Shocking, shocking, it's like the crazyaunt in the base-ment," says Sen. John McCain (R-Ariz.), when asked in his Senate office about a quote he gave to The Washington Post claiming he had a "streak of libertarianism." "I think I do, I think the people of Arizona do, and I think my predecessor Barry Goldwater did."
If you define a libertarian as a rebel, John McCain is Washington's perfect example. He is well known for doing what he wants and saying what he thinks--a "maverick," if his press is to be believed. In his younger days, this meant pushing any institutional rules by which he found himself bound: at Episcopal High School in Alexandria, Virginia, at the Naval Academy at Annapolis, and later as a Navy aviator. He enjoyed a good party, fast cars, and fast women. He liked to tell a "good" joke, and still does. (In June, he broke the "Chelsea rule" at a Republican Party fund-raiser. The reason Chelsea Clinton is ugly, according to McCain, is because Janet Reno is her father.) He also savored a good smoke--a real Marlboro man.
But this wild streak isn't what the senator has in mind when he calls himself something of a libertarian. He's out to convince REASON that he shares an affinity for free minds and free markets: "I'm fundamentally a deregulator, a free-trader, a free-enterpriser," says McCain, as he begins to rattle off a list of libertarian bona fides. "Most of my efforts have been to reduce the size of government. I spend weeks every year trying to turn back pork-barrel projects. I fought 10 years for the line-item veto. I believe in smaller government, the best government is local government....Any objective observer who looks at my 16-year record would view it as fundamentally and to some degree libertarian, if you describe `libertarian' as minimal role of government in society."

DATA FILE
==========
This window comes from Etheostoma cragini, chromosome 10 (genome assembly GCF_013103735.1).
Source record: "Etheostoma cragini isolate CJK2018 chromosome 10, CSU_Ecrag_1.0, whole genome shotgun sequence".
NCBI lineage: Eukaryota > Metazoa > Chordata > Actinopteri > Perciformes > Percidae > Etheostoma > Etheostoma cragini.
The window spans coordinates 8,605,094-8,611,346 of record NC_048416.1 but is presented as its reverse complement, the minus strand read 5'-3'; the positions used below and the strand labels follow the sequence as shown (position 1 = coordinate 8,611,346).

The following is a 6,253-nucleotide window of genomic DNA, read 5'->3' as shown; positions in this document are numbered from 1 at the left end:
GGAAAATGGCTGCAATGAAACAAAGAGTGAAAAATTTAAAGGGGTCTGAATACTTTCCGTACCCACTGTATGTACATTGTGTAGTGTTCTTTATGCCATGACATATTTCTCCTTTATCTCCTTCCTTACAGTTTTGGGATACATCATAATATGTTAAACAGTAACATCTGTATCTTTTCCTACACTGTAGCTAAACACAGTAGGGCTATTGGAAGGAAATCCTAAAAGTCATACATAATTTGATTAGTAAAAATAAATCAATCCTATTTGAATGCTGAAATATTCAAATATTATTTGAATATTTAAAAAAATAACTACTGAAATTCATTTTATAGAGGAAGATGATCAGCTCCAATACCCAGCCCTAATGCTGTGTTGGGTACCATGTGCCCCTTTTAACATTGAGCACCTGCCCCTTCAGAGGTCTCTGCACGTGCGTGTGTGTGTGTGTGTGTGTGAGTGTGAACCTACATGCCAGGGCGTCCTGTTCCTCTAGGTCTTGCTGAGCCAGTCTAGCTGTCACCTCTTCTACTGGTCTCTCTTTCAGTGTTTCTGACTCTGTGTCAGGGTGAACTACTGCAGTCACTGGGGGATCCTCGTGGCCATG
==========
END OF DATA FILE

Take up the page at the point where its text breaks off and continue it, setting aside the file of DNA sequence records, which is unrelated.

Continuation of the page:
McCain boasts a lifetime American Conservative Union voting record of 86 percent, although it tellingly dropped to 68 percent in 1998. In 1997, the U.S. Chamber of Commerce and the National Federation of Independent Business scored him at 100 percent. He earned a 5 percent approval rating from the left-wing Americans for Democratic Action, and the American Federation of State, County, and Municipal Employees union gives him a lifetime rating of 16 percent. The American Civil Liberties Union scored his 1997-98 votes at 14 percent, while the Christian Coalition gave him 73 percent--which is where we start to see his libertarianism crack.
"He votes very conservative," says longtime friend Orson Swindle, currently a lonely voice for less regulation on the Federal Trade Commission. Yet McCain's recent fame--the reason this magazine, and much of the national press, is interested in him--comes from two initiatives fundamentally at odds with the principles of libertarianism or, for that matter, a conservatism that is skeptical of federal power. In the past year, McCain has devoted his considerable energy and media presence to pushing for dramatic restrictions on campaign contributions and spending and for draconian new regulations and taxes on tobacco.
The tobacco deal, and perhaps for some, campaign finance, is not in keeping with my [conservative and libertarian voting record]," McCain admits, in a bit of an understatement. The question is what this high-profile apostasy says about a man who clearly wants to be president. Is he, as The Weekly Standard's Andrew Ferguson writes, "a thoroughly conventional politician--vague, hesitant, risk adverse" or, as Slate's David Plotz calls him, "opportunistic," a "calculating populist who has built his career on sexy, attention-getting issues"?
McCain doesn't see himself as either. Asked what he wants people to think when they hear his name, he says "principled" without hesitation. Press accounts are salted with quotes from McCain and his admirers about how he "does what's right."